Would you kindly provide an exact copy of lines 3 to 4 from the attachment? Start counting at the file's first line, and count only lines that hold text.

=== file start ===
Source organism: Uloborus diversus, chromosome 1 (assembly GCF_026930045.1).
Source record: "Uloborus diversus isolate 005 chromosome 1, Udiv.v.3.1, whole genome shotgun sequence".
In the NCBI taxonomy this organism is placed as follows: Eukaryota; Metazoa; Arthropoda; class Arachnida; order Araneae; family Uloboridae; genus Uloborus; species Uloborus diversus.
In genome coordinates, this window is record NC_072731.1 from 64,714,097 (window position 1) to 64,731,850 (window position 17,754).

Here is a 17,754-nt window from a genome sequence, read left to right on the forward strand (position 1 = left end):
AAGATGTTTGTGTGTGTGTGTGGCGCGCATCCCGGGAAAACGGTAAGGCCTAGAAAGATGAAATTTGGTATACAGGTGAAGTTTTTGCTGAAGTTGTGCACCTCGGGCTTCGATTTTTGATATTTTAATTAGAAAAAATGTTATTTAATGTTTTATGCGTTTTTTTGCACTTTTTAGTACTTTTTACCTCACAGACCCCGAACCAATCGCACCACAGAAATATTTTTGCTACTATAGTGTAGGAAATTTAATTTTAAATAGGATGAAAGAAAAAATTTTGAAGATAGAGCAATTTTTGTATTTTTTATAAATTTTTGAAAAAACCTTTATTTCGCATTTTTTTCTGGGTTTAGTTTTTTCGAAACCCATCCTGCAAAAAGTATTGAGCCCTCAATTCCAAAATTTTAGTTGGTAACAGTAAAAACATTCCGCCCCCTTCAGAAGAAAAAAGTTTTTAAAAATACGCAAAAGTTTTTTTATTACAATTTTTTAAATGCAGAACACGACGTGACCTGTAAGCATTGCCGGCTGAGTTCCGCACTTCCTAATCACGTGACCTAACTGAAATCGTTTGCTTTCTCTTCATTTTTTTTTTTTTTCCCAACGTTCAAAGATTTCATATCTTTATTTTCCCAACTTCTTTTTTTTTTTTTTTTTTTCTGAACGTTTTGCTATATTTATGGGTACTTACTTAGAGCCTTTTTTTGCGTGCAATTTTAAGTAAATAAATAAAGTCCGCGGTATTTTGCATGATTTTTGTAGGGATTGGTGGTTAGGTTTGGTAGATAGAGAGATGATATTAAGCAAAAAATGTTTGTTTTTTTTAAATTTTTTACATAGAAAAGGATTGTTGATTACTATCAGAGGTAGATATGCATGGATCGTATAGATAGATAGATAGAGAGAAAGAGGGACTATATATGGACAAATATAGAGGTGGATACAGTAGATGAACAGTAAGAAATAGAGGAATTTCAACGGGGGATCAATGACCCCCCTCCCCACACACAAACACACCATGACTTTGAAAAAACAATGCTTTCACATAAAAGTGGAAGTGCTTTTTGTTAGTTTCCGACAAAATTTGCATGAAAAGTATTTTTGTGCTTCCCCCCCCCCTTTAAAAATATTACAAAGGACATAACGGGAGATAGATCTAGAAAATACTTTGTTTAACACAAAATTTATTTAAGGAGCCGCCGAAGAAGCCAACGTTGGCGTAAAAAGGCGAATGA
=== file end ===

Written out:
In the NCBI taxonomy this organism is placed as follows: Eukaryota; Metazoa; Arthropoda; class Arachnida; order Araneae; family Uloboridae; genus Uloborus; species Uloborus diversus.
In genome coordinates, this window is record NC_072731.1 from 64,714,097 (window position 1) to 64,731,850 (window position 17,754).